Depression

PALS advocates a life course approach to the study of allostatis to advance our understanind of the pathways leading from risk to disease as part of the foundation for preventive interventions.  

 

Epidemiological studies have identified multiple risk factors for mental disorders. Risk factors are characteristics or exposures that increase the likelihood of psychopathology in affected individuals compared to the general population.  Risk factors may reside within the individual (e.g., genetics), within the social environment (e.g., family adversity), or within the physical environment (e.g., lead). Across diagnostic categories, key risk factors include low socioeconomic status, familial psychopathology, stressful life events or trauma, family dysfunction, and substance use.  For many of these factors, the timing of exposure plays an important role in determining their effect on the risk for disease1. It is implicitly understood that risk factors trigger or cause alterations in the function or structure of biological systems relevant to mental health.  The concept of “allostasis and allostatic load/overload”  has been proposed to describe of the interplay over time between risk factors, biological systems, and mental health outcomes2.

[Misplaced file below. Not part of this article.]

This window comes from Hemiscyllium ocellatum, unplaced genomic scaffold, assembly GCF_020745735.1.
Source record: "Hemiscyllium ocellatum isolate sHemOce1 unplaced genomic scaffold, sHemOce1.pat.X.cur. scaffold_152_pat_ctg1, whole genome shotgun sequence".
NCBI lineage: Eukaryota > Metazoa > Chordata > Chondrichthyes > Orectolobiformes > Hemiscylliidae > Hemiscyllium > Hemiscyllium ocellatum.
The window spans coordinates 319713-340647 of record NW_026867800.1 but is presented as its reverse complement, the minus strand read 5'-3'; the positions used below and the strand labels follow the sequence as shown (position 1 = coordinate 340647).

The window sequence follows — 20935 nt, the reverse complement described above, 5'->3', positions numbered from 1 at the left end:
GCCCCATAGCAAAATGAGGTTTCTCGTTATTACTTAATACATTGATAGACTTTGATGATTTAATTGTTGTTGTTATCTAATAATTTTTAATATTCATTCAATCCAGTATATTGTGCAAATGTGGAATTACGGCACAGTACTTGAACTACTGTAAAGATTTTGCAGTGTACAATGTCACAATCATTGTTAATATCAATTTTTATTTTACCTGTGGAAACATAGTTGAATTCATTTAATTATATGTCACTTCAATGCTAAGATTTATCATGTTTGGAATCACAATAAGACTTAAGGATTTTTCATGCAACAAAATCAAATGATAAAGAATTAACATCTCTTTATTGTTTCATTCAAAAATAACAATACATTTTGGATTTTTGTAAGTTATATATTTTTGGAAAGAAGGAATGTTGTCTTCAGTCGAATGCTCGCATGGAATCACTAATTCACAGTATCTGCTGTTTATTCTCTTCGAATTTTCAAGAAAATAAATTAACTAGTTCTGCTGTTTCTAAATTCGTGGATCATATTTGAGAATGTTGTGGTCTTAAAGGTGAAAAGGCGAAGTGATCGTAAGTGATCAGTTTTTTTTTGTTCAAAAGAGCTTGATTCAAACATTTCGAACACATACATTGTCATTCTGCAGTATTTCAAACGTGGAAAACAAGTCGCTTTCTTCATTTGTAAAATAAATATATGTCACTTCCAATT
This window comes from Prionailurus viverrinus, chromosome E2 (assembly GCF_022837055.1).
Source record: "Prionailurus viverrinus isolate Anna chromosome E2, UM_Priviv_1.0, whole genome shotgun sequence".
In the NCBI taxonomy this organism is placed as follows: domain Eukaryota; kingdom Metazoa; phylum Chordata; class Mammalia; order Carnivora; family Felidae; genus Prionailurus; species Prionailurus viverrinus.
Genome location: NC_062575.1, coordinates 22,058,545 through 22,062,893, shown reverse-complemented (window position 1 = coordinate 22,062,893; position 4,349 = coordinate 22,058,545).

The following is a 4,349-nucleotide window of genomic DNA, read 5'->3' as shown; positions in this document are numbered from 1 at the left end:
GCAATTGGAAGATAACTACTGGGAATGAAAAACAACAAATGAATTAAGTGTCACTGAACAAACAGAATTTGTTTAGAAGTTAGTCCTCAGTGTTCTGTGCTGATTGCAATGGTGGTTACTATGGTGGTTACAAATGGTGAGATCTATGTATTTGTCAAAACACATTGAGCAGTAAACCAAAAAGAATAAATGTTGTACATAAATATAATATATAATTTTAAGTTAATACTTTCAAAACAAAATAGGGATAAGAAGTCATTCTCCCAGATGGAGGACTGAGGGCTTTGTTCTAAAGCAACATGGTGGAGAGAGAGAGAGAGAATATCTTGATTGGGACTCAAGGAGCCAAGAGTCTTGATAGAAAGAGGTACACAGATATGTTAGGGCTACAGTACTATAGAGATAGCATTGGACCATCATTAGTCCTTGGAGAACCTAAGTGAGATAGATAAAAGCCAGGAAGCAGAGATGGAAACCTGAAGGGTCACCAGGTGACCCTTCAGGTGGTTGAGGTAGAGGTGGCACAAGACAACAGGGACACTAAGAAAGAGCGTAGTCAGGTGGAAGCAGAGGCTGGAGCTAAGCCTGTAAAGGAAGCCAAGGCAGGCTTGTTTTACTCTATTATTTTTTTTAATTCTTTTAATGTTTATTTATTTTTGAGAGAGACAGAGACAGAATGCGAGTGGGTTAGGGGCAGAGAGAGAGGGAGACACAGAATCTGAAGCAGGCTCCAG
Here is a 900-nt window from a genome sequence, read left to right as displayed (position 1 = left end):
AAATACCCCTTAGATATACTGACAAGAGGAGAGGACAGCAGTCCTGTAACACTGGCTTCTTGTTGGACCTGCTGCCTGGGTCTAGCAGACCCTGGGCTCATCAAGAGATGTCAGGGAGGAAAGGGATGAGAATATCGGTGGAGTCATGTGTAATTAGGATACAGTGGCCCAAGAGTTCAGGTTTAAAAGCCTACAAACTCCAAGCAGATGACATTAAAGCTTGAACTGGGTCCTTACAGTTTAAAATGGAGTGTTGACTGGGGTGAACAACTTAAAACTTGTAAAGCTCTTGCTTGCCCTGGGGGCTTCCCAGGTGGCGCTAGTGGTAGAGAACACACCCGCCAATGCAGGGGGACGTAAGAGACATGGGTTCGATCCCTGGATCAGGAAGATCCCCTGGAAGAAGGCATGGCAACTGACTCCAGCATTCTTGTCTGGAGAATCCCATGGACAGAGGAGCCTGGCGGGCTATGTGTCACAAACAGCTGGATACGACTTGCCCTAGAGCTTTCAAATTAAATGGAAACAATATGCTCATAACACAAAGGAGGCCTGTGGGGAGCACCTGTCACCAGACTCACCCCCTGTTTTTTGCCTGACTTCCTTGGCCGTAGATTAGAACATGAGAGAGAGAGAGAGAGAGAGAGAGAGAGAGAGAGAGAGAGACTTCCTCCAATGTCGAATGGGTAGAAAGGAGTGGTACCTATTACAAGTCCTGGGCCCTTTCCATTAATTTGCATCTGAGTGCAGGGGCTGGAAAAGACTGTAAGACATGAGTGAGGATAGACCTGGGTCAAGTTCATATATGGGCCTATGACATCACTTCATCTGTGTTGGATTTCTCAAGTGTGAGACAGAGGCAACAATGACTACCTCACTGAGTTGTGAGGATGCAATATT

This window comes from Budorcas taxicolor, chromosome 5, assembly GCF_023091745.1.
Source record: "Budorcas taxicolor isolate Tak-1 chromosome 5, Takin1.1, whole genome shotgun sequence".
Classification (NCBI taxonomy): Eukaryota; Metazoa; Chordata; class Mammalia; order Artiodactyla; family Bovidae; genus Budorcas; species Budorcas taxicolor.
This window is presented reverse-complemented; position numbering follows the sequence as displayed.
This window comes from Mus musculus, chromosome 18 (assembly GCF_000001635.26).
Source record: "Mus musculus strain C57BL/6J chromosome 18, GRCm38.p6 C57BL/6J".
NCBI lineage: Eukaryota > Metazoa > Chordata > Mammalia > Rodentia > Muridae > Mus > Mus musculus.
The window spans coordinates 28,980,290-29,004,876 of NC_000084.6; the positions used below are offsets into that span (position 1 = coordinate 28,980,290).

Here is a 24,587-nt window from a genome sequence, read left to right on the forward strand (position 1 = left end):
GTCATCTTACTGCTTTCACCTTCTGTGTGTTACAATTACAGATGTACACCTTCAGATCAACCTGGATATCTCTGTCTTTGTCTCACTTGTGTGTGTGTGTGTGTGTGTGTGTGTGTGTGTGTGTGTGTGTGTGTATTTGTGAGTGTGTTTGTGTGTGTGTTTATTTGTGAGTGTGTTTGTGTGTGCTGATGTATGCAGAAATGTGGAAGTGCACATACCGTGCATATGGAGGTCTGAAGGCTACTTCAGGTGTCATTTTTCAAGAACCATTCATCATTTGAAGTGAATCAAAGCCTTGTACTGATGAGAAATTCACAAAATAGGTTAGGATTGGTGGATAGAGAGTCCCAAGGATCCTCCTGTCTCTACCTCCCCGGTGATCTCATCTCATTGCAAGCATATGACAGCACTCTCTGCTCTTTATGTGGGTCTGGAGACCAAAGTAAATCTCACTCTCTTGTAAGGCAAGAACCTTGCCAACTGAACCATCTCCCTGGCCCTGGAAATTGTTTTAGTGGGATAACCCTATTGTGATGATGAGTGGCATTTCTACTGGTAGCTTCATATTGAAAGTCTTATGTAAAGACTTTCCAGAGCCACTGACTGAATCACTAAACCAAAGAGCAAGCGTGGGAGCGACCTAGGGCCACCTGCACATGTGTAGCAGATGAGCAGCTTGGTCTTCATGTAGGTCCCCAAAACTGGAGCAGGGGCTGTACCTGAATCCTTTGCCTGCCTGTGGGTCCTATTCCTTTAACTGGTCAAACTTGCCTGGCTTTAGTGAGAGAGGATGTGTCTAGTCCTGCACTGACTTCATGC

Importantly, the allostatic load model has been most widely applied to depression3. It provides a useful integrative framework that enables a translational and a reverse translational approach to the specification of the pathways leading to depression onset, progression, and remission and the interactions among systemic as well as neural mediators. 

 

1Papachristou E, Frangou S, Reichenberg A. Expanding conceptual frameworks: life course risk modelling for mental disorders. Psychiatry Res. 2013;206(2-3):140-5.  2McEwen BS1, Stellar E. Stress and the individual. Mechanisms leading to disease. Arch Intern Med. 1993;153(18):2093-101. 3Rasgon NL, McEwen BS. Insulin resistance-a missing link no more. Mol Psychiatry. 2016;21(12):1648-1652.  

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